Note: If the .app files are not started for a user, the web app won't be able to verify that Box Edit is installed, and the user will be prompted to install Box Edit when they try to edit a file.


If you are using a deployment tool other than Casper Suite, or deploying Box Edit using a custom installer, be sure that the two .app files have been placed in the appropriate directory, and be sure to either start running them (as the user who will be logging in to that particular machine) or set them up to start running at login.


Box Tools DNS, Proxy, and Browser Configuration Guidelines


Box Tools uses a loopback network interface connection between the browser ( and the desktop. This interface may require you to configure your network to support Box Tools.

In addition to the information below, Internet Explorer may require additional configuration


Box Tools v4:

Box Tools v4 requires the ability for browsers ( to communicate with the Box Local Com Server by making requests to (or if port 17223 is occupied) over HTTP. The ability to communicate to over HTTP is acceptable by the following w3c standard.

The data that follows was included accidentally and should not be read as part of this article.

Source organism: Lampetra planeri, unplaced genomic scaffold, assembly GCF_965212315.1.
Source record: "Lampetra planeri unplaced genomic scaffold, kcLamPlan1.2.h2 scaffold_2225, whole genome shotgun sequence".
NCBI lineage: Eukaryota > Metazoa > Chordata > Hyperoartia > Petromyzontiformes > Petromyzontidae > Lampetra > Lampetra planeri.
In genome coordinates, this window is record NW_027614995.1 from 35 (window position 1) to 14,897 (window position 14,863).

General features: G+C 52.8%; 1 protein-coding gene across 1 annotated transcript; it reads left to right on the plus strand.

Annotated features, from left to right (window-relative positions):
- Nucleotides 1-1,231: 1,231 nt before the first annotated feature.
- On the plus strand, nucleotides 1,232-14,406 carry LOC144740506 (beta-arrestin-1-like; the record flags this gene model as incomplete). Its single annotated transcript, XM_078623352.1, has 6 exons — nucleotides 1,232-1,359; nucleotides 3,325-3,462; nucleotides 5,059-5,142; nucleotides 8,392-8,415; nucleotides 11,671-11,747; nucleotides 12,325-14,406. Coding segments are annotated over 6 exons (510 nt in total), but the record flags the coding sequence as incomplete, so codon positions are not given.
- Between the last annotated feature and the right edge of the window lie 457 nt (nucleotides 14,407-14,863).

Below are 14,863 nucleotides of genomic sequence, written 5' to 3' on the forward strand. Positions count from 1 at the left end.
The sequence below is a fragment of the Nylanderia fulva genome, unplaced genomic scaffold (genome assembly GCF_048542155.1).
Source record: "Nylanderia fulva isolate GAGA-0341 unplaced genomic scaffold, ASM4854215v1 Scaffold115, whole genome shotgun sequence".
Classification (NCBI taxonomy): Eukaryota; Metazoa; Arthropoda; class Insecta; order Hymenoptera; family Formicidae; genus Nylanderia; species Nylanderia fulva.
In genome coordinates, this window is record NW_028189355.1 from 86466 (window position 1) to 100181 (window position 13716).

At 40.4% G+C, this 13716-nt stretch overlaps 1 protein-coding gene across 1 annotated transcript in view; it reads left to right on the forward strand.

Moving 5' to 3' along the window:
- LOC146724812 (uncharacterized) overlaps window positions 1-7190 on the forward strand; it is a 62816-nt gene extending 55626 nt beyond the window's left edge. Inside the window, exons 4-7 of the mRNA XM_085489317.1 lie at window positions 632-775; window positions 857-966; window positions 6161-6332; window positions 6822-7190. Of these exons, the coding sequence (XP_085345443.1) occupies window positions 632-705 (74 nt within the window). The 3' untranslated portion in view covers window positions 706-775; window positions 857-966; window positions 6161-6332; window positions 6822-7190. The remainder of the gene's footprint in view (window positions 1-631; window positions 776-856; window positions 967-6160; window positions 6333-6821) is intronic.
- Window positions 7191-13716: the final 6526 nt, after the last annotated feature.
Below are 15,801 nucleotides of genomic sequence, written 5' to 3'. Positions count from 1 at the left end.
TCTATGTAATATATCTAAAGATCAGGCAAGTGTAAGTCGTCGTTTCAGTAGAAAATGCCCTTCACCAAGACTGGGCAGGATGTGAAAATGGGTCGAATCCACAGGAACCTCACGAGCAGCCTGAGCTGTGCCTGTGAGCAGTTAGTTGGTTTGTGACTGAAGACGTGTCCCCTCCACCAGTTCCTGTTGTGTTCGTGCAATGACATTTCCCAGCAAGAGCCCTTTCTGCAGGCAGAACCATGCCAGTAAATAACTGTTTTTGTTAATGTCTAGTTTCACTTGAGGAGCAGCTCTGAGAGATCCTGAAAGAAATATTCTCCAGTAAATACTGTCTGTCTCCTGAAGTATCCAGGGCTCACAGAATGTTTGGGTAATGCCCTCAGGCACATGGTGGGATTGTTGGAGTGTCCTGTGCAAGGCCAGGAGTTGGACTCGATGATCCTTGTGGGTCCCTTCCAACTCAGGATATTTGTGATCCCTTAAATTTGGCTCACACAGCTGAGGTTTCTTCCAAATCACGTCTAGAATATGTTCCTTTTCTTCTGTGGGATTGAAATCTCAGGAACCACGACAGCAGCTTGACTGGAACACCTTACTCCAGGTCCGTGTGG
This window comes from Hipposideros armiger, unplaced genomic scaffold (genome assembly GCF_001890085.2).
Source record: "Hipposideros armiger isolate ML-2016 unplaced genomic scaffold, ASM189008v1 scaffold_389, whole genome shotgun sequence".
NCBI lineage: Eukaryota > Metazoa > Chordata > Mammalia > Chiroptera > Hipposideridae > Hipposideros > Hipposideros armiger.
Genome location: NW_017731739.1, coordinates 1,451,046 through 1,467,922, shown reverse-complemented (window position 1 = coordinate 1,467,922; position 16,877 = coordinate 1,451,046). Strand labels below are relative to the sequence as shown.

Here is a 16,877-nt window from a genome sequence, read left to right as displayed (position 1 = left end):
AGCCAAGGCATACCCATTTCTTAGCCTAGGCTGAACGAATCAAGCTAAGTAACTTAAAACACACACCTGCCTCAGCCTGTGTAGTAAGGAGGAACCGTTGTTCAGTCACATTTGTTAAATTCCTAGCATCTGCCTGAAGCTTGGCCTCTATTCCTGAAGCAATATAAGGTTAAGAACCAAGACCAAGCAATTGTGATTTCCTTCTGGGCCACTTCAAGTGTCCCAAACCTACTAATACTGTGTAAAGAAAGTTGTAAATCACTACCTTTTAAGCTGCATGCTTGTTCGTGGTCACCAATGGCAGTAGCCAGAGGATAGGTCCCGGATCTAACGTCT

Because Box Tools v4 uses the loopback address, no DNS configuration should be needed for Box Tools v4. 
If the proxy configuration is specified by a PAC file or a wpad.dat file (i.e., a PAC file published via DNS WPAD discovery), requests to and should be allowed to connect DIRECT.
An example PAC file code snippet: 
// If the protocol or URL matches, send direct.
if (shExpMatch(url, "") || shExpMatch(url, ""))
        return "DIRECT";

Note: "Direct" should be in all uppercase: DIRECT

Alternatively, you can configure your operating system to bypass proxies for requests:
On Windows: 
  1. Navigate to Control Panel > Internet Options > Connections > LAN Settings (or Settings for a selected Connection)
  2. Check the Bypass proxy server for local addresses box

bypass proxy.png

On Macs: